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Grinding Positions W.B. Henry for Growth

South Carolina Contractor Relies on Morbark Machines for Grinding Capability

By IRI Staff
Date Posted: 4/1/2007

        Don’t let the friendly demeanor, amicable personality and warm handshake fool you: Brett Henry has a keen eye for business and a willingness to act on it.

        The president and owner of W.B. Henry Contracting recognizes an opportunity from a long way off, knows how to grow his business, and appreciates what equipment will serve him best in doing so.

        As a result, his company is one of the busiest contract land-clearing/grinding companies in the tri-county area around Charleston, S.C... Given the region’s current rate of growth and development, W.B. Henry contracting is poised for even more growth in years to come.

Eye to the Future

        A native of Florida, Brett looked northward in 1989, liked what he saw, and relocated to the Summerville area northwest of Charleston. He recognized the huge potential for growth nearly 20 years ago.

        “It struck me that, with all the forested land this area had to offer, it would be an ideal target for future development,” Brett recalled. “It was also obvious that there would be companies needed to clear that land for construction. Why shouldn’t I be one of those companies? So I made the move, starting out as a landscaper, but seeing where the real chance for growth was, later acquiring some equipment to begin a clearing operation.”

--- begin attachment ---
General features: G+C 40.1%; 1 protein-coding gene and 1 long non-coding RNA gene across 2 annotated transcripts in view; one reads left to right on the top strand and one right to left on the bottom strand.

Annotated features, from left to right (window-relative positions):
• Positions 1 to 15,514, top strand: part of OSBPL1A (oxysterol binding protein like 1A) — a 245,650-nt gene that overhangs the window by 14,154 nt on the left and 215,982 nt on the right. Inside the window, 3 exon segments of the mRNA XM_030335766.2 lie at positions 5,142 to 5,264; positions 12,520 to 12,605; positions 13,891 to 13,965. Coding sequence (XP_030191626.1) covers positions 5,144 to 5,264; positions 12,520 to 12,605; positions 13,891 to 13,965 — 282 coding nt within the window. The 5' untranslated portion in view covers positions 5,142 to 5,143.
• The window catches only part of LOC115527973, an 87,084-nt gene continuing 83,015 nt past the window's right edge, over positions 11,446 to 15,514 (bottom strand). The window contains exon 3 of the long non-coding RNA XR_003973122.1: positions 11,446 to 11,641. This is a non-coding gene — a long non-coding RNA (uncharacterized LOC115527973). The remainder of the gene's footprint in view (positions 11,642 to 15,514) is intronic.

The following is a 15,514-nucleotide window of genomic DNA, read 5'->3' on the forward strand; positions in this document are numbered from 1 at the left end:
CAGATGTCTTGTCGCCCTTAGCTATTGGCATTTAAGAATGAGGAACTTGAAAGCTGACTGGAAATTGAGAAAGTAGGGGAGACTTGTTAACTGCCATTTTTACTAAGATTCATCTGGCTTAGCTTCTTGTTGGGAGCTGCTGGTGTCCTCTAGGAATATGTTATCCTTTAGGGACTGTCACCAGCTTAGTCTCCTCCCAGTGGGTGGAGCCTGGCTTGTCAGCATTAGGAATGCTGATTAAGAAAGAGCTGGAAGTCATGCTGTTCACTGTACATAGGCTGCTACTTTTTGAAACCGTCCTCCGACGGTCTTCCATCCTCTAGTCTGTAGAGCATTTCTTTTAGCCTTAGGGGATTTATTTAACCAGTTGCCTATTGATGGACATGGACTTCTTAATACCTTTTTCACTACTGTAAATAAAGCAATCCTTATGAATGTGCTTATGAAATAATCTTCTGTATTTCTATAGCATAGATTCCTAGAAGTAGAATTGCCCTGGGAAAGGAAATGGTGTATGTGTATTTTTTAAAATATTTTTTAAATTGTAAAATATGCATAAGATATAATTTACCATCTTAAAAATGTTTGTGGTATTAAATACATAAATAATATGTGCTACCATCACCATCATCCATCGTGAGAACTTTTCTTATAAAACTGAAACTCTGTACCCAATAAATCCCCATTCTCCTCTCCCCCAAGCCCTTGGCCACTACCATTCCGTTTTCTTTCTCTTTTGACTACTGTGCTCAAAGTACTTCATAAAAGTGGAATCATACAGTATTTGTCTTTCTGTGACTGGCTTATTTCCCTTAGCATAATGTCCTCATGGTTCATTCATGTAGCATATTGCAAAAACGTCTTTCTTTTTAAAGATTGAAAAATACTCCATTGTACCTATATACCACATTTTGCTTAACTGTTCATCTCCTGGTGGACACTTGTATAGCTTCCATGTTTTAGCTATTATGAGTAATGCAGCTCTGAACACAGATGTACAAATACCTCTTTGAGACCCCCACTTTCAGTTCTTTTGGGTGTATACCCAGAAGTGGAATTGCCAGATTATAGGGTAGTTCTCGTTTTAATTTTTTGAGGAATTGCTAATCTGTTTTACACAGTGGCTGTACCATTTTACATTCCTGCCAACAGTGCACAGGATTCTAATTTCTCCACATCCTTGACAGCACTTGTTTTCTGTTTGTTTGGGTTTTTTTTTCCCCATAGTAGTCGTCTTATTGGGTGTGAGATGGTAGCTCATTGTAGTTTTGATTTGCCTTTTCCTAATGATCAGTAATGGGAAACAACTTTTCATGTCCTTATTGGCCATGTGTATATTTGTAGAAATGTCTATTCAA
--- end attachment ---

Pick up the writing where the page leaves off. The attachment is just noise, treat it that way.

Henry’s land-clearing operation, modest at first, grew, both as a result of clean-up efforts from Hurricane Hugo and as development in the area skyrocketed in the mid- to late 90s. Fairly satisfied with what he had set in place, circumstances were about to force Henry to make another change in his business model.

Burning Ban

        Up until the late 1990s, land-clearing professionals in South Carolina were free to burn wood debris generated by their activities. For them, it was simply the most efficient, economical means of disposing of the material. All that changed, however, with the introduction of the South Carolina Pollution Control Act of 1998.

        “The act states that material cannot be burned within 1,000 feet of an existing road or structure,” noted Brett. “I won’t deny that, at the time, I thought it was a real pain. However, I now see that it was probably necessary, and it definitely forced us to look at an alternative method of disposal. It became apparent that
grinding was the answer, and based on some knowledge of grinders, I contacted Morbark.”

        Brett’s decision to invest in a Morbark grinder was based in part on dealings with a colleague in the land-clearing business. “We actually sub-contracted with a friend’s company to do some grinding for us on several projects and had a chance to see his tub grinder at work,” he recalled. “He had nothing but positive things to say, about both the grinder and how great the company was for support. That was all I needed.”

New Opportunities

        Brett purchased a Morbark Model 1300 tub grinder in1999. The Morbark grinder was the single piece of equipment most responsible for the company’s upturn in business during that time, he said.